I suggest that you construct easy to read tables and graphs for the financial portion of the plan. The worksheets suggested are: Salaries/Wages and Benefits, Outside Services, Insurance, Advertising Budget, Occupancy Expense, Sales Forecasts, Cost of Projected Product Units, Fixed Assets, Growth (or Start_Up) Expenses, and Miscellaneous Expenses. You may find some of the worksheet templates at PlanWare.org to be useful.
The risk management plan needs to be fleshed out in the organizational section as well, including your risk strategy, the different types of insurance required, your contingency plans, and problem_solving protocols. What will you do if a natural disaster ruins part of your inventory? How will you handle the sudden illness or long_term absence of a key manager? What happens if you are unable to finish a project on schedule? What are some early warning signs to watch for?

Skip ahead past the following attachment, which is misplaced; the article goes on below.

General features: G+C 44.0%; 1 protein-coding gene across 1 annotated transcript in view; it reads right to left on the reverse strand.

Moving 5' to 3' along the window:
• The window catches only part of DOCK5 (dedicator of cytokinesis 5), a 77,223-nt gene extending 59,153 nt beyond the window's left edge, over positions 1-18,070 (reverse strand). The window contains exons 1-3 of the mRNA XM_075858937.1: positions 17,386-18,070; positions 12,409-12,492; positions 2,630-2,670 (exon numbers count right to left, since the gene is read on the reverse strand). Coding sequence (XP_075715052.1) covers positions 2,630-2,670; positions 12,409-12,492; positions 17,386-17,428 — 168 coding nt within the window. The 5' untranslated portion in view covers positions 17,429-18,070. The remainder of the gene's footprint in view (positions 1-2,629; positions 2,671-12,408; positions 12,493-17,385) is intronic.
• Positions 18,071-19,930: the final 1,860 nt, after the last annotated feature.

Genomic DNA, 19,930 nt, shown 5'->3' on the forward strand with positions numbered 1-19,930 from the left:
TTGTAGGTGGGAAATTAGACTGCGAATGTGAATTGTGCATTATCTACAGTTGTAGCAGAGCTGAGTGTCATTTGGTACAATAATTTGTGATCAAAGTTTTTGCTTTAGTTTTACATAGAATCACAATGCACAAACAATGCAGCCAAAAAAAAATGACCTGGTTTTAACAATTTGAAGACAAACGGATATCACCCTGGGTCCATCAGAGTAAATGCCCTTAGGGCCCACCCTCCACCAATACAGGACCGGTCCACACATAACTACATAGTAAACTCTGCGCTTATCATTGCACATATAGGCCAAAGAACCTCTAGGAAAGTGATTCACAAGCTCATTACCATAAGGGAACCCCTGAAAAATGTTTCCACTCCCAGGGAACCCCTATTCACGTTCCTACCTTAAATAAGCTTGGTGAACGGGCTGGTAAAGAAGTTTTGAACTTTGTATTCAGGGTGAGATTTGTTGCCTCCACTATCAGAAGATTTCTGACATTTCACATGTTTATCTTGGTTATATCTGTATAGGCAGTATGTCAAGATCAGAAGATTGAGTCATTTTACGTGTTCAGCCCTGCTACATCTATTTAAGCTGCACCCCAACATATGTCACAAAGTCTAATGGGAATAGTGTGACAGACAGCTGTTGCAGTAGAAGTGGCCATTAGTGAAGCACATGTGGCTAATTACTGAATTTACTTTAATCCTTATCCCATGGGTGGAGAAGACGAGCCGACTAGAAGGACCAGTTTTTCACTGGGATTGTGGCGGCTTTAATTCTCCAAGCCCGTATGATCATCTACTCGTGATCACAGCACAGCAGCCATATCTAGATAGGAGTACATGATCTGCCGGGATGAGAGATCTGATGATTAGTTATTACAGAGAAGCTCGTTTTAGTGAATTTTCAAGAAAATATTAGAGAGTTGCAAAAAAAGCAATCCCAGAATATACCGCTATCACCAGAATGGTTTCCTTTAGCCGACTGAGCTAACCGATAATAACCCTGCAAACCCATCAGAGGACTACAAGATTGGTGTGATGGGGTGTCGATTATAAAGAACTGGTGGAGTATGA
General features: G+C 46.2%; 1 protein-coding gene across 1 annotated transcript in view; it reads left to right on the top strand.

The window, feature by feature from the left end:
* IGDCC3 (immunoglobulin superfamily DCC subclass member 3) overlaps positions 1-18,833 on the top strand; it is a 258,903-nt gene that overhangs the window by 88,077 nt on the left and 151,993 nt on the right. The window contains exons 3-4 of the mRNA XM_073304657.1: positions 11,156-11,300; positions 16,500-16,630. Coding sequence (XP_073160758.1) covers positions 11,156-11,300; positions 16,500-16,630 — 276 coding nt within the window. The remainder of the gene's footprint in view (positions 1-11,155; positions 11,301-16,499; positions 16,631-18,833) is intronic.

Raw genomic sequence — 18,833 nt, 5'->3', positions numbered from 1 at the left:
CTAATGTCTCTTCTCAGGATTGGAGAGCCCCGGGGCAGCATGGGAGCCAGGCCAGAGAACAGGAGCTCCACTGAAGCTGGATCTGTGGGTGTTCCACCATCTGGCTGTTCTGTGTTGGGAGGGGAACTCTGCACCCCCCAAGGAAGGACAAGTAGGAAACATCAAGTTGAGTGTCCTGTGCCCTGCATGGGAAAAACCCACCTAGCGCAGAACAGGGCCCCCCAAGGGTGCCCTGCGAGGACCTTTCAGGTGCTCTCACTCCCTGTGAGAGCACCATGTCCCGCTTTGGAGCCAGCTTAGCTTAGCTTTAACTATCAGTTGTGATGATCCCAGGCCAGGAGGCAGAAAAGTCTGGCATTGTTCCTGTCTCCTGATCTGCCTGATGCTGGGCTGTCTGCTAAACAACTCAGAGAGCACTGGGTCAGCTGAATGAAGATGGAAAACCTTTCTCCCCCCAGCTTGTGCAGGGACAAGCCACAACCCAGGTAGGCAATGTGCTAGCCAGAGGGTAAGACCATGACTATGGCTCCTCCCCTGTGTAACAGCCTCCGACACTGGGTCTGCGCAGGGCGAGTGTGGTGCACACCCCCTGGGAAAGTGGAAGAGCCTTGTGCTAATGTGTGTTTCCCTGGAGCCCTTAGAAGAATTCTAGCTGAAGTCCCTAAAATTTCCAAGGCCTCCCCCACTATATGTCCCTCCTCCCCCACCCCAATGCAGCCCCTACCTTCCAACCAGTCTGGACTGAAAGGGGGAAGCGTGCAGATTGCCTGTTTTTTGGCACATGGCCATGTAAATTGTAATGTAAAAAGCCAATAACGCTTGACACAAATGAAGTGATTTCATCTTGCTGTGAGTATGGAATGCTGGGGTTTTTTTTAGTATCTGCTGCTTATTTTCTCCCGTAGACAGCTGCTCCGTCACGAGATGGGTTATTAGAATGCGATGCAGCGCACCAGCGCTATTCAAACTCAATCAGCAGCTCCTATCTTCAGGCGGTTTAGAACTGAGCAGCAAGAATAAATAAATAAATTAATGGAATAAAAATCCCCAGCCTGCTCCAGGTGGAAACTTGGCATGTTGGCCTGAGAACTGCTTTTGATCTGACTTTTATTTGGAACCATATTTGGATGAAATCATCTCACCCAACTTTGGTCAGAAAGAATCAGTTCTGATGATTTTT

The next section, themarketing plan, gets into the details of what your business offers and what market it serves. Marketing is the communication of how your products and services "ease customer pain." Show the problem and how your business solves it. Marketing is a necessity for every business because once your doors are open, you must invite customers to come in. Everything you do in your business that affects customers is marketing because it sends a message about your company.
Location: Writing down the location of your business is very important. Locations with greater customer traffic usually cost more to buy or rent, but they require less spending for advertising to attract customers. This is especially true of retail businesses where traffic count and accessibility are critical.